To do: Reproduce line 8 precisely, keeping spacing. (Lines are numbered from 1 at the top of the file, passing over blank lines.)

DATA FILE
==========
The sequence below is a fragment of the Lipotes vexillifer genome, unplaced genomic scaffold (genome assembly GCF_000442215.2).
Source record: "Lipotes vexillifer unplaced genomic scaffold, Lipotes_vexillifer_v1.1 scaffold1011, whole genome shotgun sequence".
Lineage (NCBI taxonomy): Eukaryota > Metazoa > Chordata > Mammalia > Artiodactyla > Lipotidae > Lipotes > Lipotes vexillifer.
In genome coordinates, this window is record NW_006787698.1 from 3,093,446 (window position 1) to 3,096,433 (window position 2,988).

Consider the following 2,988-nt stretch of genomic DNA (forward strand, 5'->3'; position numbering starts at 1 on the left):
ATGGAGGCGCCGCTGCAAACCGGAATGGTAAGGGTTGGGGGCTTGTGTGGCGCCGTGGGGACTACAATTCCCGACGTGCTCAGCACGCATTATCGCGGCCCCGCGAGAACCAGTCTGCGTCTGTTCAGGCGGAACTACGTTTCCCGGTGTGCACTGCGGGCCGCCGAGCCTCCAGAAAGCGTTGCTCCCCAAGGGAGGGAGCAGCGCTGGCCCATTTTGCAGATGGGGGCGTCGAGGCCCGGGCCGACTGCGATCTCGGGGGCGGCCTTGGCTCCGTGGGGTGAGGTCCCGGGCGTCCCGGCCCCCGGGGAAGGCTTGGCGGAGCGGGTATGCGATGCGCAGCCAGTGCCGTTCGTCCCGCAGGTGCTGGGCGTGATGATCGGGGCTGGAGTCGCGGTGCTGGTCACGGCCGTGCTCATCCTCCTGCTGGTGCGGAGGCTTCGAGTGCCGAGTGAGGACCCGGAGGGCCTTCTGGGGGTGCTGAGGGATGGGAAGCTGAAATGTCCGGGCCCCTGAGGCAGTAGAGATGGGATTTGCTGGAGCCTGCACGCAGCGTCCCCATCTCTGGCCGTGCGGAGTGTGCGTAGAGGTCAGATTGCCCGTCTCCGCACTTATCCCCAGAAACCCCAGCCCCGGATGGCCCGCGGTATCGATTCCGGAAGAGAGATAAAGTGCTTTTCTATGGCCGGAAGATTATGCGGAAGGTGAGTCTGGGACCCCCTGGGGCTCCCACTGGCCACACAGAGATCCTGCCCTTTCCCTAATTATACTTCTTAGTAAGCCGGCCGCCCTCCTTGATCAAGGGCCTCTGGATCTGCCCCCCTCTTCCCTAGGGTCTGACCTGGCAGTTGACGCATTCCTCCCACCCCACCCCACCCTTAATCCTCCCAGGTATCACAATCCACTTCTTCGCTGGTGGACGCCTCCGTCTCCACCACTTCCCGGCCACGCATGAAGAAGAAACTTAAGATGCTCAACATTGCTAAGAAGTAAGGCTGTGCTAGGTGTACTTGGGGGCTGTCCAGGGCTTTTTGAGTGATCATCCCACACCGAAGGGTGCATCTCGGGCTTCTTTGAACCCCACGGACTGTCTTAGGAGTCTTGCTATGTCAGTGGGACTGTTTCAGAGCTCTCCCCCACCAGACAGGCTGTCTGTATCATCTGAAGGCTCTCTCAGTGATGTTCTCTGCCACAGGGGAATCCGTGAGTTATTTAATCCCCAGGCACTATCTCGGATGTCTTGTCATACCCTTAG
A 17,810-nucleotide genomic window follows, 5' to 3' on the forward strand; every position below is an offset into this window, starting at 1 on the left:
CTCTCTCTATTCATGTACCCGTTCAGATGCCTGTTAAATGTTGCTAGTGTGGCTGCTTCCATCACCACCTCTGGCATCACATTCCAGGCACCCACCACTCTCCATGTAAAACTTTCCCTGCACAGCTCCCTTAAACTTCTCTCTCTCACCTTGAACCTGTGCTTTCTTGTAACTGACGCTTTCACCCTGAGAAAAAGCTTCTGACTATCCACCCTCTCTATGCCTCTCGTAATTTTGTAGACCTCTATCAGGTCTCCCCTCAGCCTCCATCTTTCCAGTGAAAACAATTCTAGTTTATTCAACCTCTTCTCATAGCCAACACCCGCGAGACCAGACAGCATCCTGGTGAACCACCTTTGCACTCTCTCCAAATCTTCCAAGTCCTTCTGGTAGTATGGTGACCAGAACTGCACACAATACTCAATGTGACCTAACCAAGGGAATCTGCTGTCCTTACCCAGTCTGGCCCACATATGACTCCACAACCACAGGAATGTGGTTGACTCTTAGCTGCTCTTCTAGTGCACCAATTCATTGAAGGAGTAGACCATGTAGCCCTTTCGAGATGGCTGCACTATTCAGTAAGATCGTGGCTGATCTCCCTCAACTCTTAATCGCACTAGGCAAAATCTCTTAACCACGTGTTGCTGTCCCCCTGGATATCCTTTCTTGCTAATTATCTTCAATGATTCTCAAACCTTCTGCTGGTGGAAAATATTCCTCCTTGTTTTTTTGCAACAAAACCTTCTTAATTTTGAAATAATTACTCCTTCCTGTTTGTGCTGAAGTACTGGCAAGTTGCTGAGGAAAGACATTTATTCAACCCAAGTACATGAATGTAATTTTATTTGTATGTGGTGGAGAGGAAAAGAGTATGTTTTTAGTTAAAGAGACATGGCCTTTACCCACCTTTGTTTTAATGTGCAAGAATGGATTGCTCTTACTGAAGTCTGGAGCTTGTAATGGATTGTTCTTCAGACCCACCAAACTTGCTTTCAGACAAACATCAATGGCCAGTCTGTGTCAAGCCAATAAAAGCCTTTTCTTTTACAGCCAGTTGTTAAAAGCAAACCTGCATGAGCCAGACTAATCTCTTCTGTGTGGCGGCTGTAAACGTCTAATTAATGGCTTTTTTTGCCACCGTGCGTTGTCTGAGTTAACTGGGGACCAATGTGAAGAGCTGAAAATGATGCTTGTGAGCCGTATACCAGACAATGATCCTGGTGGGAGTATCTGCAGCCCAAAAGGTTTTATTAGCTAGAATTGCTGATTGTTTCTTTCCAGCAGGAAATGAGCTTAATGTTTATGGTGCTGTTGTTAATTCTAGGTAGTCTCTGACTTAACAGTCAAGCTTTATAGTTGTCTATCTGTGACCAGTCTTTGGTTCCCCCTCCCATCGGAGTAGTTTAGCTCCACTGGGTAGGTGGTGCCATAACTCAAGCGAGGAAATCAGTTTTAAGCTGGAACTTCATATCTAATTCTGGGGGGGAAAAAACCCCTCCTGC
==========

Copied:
CTCTCTCTATTCATGTACCCGTTCAGATGCCTGTTAAATGTTGCTAGTGTGGCTGCTTCCATCACCACCTCTGGCATCACATTCCAGGCACCCACCACTCTCCATGTAAAACTTTCCCTGCACAGCTCCCTTAAACTTCTCTCTCTCACCTTGAACCTGTGCTTTCTTGTAACTGACGCTTTCACCCTGAGAAAAAGCTTCTGACTATCCACCCTCTCTATGCCTCTCGTAATTTTGTAGACCTCTATCAGGTCTCCCCTCAGCCTCCATCTTTCCAGTGAAAACAATTCTAGTTTATTCAACCTCTTCTCATAGCCAACACCCGCGAGACCAGACAGCATCCTGGTGAACCACCTTTGCACTCTCTCCAAATCTTCCAAGTCCTTCTGGTAGTATGGTGACCAGAACTGCACACAATACTCAATGTGACCTAACCAAGGGAATCTGCTGTCCTTACCCAGTCTGGCCCACATATGACTCCACAACCACAGGAATGTGGTTGACTCTTAGCTGCTCTTCTAGTGCACCAATTCATTGAAGGAGTAGACCATGTAGCCCTTTCGAGATGGCTGCACTATTCAGTAAGATCGTGGCTGATCTCCCTCAACTCTTAATCGCACTAGGCAAAATCTCTTAACCACGTGTTGCTGTCCCCCTGGATATCCTTTCTTGCTAATTATCTTCAATGATTCTCAAACCTTCTGCTGGTGGAAAATATTCCTCCTTGTTTTTTTGCAACAAAACCTTCTTAATTTTGAAATAATTACTCCTTCCTGTTTGTGCTGAAGTACTGGCAAGTTGCTGAGGAAAGACATTTATTCAACCCAAGTACATGAATGTAATTTTATTTGTATGTGGTGGAGAGGAAAAGAGTATGTTTTTAGTTAAAGAGACATGGCCTTTACCCACCTTTGTTTTAATGTGCAAGAATGGATTGCTCTTACTGAAGTCTGGAGCTTGTAATGGATTGTTCTTCAGACCCACCAAACTTGCTTTCAGACAAACATCAATGGCCAGTCTGTGTCAAGCCAATAAAAGCCTTTTCTTTTACAGCCAGTTGTTAAAAGCAAACCTGCATGAGCCAGACTAATCTCTTCTGTGTGGCGGCTGTAAACGTCTAATTAATGGCTTTTTTTGCCACCGTGCGTTGTCTGAGTTAACTGGGGACCAATGTGAAGAGCTGAAAATGATGCTTGTGAGCCGTATACCAGACAATGATCCTGGTGGGAGTATCTGCAGCCCAAAAGGTTTTATTAGCTAGAATTGCTGATTGTTTCTTTCCAGCAGGAAATGAGCTTAATGTTTATGGTGCTGTTGTTAATTCTAGGTAGTCTCTGACTTAACAGTCAAGCTTTATAGTTGTCTATCTGTGACCAGTCTTTGGTTCCCCCTCCCATCGGAGTAGTTTAGCTCCACTGGGTAGGTGGTGCCATAACTCAAGCGAGGAAATCAGTTTTAAGCTGGAACTTCATATCTAATTCTGGGGGGGAAAAAACCCCTCCTGC